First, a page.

So, are small scale donors the backbone of philanthropy? I don’t know if they are but they most definitely are playing a larger role in philanthropy and their numbers are growing because of technology. In a recent blog I reported that online is the fastest growing fundraising channel for nonprofits. In 2010, Convio clients raised $1.3 billion online – an increase of 40% over 2009. According to Blackbaud’s 2010 Online Giving Report, as well, year-over-year growth for online giving in 2010 was 34.5% compared with 2009. Donors aged 25-44 are more than twice as likely to make a donation online than offline. Clearly small scale donors are becoming much more of a factor in the philanthropy space than they ever were.
Keep reading on Jcrowd.
Our friend (and reciprocated friend/founder crush) Brittany Martin at Zealous Good wrote an awesome top 10 list for World Give Day. Check it out!
Top 10 Reasons Why I Love World Give Day
10. I love an excuse to make a top 10 list. And this is a good one!
9. The second annual World Give Day takes place on May 4th which is coming up soon!
8. It is similar to Thanksgiving but without the food hangover.
7. It was started by GiveForward and I have a friend/founder crush on both Desiree and Ethan (don’t worry, my fiancé is cool with it).
Wanna see the rest of the top 10? Click here and head over to Zealous Good and show them a little love.
Tutor Mentor Connection joined the World Give Day conversation yesterday with their own post on why small scale donors are changing the face of philanthropy. Please take a moment to read their post and learn more about this great group.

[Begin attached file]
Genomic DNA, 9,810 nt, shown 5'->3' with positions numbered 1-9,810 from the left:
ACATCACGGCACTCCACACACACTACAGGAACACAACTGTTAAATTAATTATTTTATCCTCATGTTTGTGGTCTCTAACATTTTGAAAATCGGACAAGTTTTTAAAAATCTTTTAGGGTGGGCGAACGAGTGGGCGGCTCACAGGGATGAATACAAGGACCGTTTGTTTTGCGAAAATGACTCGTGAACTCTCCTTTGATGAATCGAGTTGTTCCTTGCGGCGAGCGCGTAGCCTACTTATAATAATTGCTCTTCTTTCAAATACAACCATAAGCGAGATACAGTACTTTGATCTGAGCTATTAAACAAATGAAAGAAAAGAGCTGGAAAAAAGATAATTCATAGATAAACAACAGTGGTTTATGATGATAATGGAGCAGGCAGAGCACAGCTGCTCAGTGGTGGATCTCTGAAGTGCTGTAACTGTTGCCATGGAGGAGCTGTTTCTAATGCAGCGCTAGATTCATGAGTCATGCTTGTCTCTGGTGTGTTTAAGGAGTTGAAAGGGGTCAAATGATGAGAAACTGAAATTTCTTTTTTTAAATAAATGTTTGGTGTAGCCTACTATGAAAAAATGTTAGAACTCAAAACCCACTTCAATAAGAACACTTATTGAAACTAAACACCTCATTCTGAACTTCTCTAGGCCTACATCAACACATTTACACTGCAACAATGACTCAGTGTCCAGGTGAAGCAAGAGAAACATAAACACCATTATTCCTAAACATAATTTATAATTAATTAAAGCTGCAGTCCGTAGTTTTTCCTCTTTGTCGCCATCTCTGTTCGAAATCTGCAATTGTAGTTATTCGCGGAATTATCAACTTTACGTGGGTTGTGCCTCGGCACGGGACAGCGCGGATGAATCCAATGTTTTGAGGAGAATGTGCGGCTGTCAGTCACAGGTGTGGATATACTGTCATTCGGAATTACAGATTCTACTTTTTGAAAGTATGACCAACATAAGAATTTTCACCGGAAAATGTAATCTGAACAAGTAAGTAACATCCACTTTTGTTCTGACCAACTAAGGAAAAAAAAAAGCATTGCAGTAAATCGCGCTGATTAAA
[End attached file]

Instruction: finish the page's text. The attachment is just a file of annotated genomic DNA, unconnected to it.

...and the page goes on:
For more from this blog series click here. Want to join the conversation? Email us to get involved in this blog series.
SUNDAY, APRIL 17, 2011
I was invited by my friends at Give Forward
to participate in a blog series they are hosting at in honor of World Give Day <http://www.worldgiveday.com
/ > .
World Give Day is an annual day of giving that encourages people to give whether it is a donation, their time, or even a hug. The goal of this day is to encourage the culture of giving.
Since I’ve led an organization for 37 years that has depended on the contributions of time, talent and dollars from many people, I’m delighted to write about this.
In fact, I’ve been writing about the challenges of making mentor-rich non-school tutor/mentor programs available in hundreds of locations for the past 18 years in my role as leader of Cabrini Connections and the Tutor/Mentor Connection.
I hope you’ll take some time to read some of the past articles.
The challenge of a non-profit leader is the same challenge I had as an advertising manager of the Montgomery Ward Corporation, yet larger.
Part of the goal of World Give Day is to get people talking about giving. To that end we’re hosting a blog series encouraging bloggers to respond to the statement “Small scale donors are the backbone of philanthropy.” (Want to take part? Just shoot us an email: email@example.com)
We’re just one month away from World Give Day, so what better way to get pumped up than share the first in our blog series?
This post came from the blog “Seriously, You’re Taking My Bagels?!?” on the Chicagonow.com site. Enjoy!
World Give Day
World Give Day is just one month away (May 4th) and I’m excited to take part in a blog series being held in honor of the event (for a bit of background check out the World Give Day site here
). As part of the series, myself and other bloggers are responding to the statement “Small scale donors are the backbone of philanthropy
.” A statement that it’s not tough to agree with.
I think in the past few years the internet has managed to completely change the way we view philanthropy. Before the internet was a household tool, most people thought of ‘philanthropy’ as something practiced only by those with a disposable income….